Q: I see that you published a novel with the Wooster Book Company. Would that be a good place to submit my novel?
A: Not really. The Book Co. has been wonderful for me, but I had known the owners for years already. They're a small press, and for the kind of personal relationship that small presses do best, you'd be better off finding a small press in your own hometown. In addition, you really don't want to go to a small press for your first novel. I already have a fan base from 7 novels published by Baen and distributed nationally, so I can hope that my fans will find my new book because they're looking for it. For a first novel, where the fans have never heard of you, it's best to start with one of the commercial SF publishers, who will do their best to get your book out where people will notice it.
Q: How about publishing my novel with an e-publisher?
A: Probably not a good idea, in part for the same reason you don't want to go to a small press for your first novel: nobody will have ever heard of you, and will not therefore think to look for you. There's so much rubbish on the web that chances are slim that someone will actually dig through it all and accidentally find your doubtless excellent novel. E-publishers come and go on the web on a virtually daily basis, generally because they discover there's no money to be made, so if you sign up with one you may find them--and the rights to your novel which you signed over to them--gone without warning. Kindle (with Amazon) allows a writer to publish their own e-books and keep the rights, but the difficulty again is getting people to notice your book among the other million titles. There are Kindle authors who have yet to sell a single copy, and I doubt I would be selling many if I didn't already have a fan base from hardcopy books. And because being on the web "counts" as publication, you would have to sell your novel as a reprint, rather than an original, if you later got a commercial publisher interested, and reprints always sell for less.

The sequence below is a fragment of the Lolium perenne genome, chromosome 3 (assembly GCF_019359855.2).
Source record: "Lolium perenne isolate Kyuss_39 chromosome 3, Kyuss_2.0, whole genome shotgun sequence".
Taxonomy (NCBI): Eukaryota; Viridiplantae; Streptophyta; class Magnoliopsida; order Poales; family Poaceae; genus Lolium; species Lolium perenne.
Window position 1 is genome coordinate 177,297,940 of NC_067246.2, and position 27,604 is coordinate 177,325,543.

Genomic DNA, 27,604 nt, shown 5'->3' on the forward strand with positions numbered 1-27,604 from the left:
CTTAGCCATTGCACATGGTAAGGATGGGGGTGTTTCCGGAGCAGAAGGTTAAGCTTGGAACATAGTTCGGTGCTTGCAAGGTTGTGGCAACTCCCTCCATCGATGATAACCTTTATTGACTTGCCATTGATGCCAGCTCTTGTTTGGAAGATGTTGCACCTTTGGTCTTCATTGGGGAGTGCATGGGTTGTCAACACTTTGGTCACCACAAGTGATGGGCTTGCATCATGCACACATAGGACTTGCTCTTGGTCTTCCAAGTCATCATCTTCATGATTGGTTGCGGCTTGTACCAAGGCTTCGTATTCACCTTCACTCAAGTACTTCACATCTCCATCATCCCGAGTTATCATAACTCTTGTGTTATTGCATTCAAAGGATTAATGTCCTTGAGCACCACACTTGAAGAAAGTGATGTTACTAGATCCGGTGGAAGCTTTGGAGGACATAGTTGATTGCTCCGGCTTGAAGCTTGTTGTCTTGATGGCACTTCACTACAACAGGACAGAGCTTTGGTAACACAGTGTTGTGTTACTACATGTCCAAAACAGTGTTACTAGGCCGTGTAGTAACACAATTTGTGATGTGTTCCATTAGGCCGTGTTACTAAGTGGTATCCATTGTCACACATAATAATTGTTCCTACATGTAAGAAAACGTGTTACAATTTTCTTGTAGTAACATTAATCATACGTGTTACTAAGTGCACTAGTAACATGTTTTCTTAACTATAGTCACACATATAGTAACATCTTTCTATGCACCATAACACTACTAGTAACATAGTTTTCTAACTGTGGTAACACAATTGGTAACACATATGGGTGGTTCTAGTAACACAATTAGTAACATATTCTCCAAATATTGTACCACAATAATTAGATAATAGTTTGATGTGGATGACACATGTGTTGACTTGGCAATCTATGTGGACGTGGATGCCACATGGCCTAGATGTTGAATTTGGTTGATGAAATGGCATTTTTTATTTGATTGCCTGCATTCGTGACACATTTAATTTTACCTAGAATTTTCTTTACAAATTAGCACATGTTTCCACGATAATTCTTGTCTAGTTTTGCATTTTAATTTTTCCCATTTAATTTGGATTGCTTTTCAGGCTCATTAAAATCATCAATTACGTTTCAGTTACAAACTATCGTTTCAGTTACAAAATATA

If you decide to self-publish your novel through Amazon's Kindle Direct Publishing service (one great advantage is that doing so is free, plus you keep your rights), both the advantage and the disadvantage is that you have total control. No more foolish editing of your prose or bad choice of cover image. But you have to do everything yourself, from cover design to marketing. If you decide to try KDP, I've written a book (available from Amazon of course) that explains such things as how you get paid, how to track sales, and what you have to do in order to get book reviews. It's called "Know your Self Publishing."
Q: Do you see "print on demand" (POD) technology changing the field?